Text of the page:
Your cultural fit dilemmas answered

  • Sep 28, 2019
  • Your cultural fit dilemmas answered

    The collective alignment of values, beliefs and behaviours among employees is a key ingredient of a successful workforce. It is also a necessity for the employee and leadership of any business to ensure their visions and ethos are being executed. This concept of screening potential candidates to determine the cultural impact they would have on the organisation is known as cultural fit. This recruitment trend is now favoured by 80% of managers as a priority when hiring new staff. Cultural fit, however, comes with many of its dilemmas and ‘what if’ scenarios. Here, we address some of the most common situations that may come up for employees in their quest for a healthy workplace environment.    

     

    When one interview isn’t enough

    Leveraging cultural fit over professional experience can be time-consuming and counter-productive, therefore it is ideal that you ensure your interview includes questions that best reveal the candidates’ character, temperament and values. However, the weight of the burden carried with cultural fit pre-screening can be excessive and requires multiple interviews and the input of other staff to execute at a greater ease. 

    Ask your team from all levels in the organisation what their first impressions are. Watch how the candidates address managers in comparison to entry-level employees. Perhaps also invite candidates to a staff social event and see how they get along outside of the work environment. Workplace culture is all about how the employees work together after all, so observing this in advance is often more crucial than an employee’s own interview observations.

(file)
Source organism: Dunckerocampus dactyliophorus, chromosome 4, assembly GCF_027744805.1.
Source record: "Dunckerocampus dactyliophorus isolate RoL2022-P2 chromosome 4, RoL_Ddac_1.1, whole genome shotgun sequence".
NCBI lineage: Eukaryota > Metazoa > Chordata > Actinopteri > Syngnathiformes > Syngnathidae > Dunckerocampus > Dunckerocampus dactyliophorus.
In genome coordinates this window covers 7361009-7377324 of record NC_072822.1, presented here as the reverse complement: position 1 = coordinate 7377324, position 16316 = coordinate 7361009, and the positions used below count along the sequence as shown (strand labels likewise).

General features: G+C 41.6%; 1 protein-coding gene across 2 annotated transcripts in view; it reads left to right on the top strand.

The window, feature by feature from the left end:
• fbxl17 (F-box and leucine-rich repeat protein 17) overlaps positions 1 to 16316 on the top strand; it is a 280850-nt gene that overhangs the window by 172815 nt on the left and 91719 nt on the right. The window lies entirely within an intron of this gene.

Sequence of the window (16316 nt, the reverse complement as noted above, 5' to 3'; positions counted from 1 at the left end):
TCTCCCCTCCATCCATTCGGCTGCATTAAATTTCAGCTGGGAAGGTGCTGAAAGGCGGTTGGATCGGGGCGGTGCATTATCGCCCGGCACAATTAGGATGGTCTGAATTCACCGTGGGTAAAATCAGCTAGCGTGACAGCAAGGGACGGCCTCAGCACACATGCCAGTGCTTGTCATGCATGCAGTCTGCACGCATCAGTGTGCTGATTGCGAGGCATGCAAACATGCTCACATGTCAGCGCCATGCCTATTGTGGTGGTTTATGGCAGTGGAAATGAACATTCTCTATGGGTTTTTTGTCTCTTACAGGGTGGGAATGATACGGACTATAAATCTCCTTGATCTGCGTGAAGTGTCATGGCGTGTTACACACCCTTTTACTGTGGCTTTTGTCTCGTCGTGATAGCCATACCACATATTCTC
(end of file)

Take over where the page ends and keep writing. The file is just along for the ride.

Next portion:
Individual skills vs cultural fit

    A common dilemma faced by any employee in a recruitment process is the inevitability that candidates often tick some boxes more than others. The question then leads to which attribute should be prioritised. Imagine a scenario where you have two candidates to choose from – one with diverse skills, an Ivy League education and years of working in similar roles, then another who may lack the same extent of attributes but shows charisma and personality. The initial instinct would often be to choose the first. However, think of one of the worst case scenarios for any workplace – a toxic office culture. Anyone who has witnessed or been involved in a toxic environment will know how destructive it can be in the company, sometimes even bringing.

    With this in mind and when deciding in recruitment what is best for the wider goal of cultural fit and a cohesive office, choosing the candidate that you find that common ground with and who will align most with the company is the safer bet. A motivated individual who’s open to learning, growing and working with their peers will be much easier to onboard in the long term. After all, skills can be learnt, but personality is engrained.

     

    Common values vs diversity of ideas